My thesis work focuses on gender identity, religion, and speculative design. The thesis exhibition and body of work is simply named REFLECTION for its quality to reflect the identity of myself and the identities of others. This work began four years ago when investigating topics that many viewers harbor misconceptions about: religious faith, transgender, and in the unexpected places where they meet. In response, I have designed and built hypothetical religious objects that both describe and offer solutions to the various questions and struggles I face as a trans man, Lutheran, and human being. The work I created examines the possibilities of being transgender in a profound and endearing way.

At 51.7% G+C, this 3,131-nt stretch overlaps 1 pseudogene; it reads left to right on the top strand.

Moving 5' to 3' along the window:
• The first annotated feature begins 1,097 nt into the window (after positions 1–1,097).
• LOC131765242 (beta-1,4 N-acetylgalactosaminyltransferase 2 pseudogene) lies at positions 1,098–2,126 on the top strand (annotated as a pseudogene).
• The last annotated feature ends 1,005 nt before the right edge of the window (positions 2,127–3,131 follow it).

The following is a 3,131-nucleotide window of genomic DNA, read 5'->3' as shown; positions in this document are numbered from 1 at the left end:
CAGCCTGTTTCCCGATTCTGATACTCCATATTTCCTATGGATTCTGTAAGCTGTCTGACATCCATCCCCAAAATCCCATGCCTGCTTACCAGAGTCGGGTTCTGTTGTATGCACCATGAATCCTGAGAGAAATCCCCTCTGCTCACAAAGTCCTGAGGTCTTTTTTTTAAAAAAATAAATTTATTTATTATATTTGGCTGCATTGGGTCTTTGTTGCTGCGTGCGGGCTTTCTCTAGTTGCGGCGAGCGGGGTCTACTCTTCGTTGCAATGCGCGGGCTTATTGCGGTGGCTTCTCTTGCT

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    Cyclic and Repetition-Based Structures as Narrative Tools in Golijov’s Ainadamar
    (2022) Chavez, David; Guessford, Jesse
    Osvaldo Golijov’s music borrows musical styles from a wide variety of different cultures to create a distinctive brand of 21st-century storytelling. Ainadamar, his first opera, presents images of the life and death of iconic Spanish poet Federico García Lorca and actress Margarita Xirgu from a libretto by David Henry Hwang in a Spanish translation by Golijov. This paper analyzes Golijov’s use of cyclic and repetitive musical forms as a primary storytelling device both within individual movements and over the course of the whole opera.
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    The Sound of Metal: Timbral Characteristics of Crash Cymbals, Triangles, and Tambourines
    (2022) Barranco, Michael; Lavengood, Megan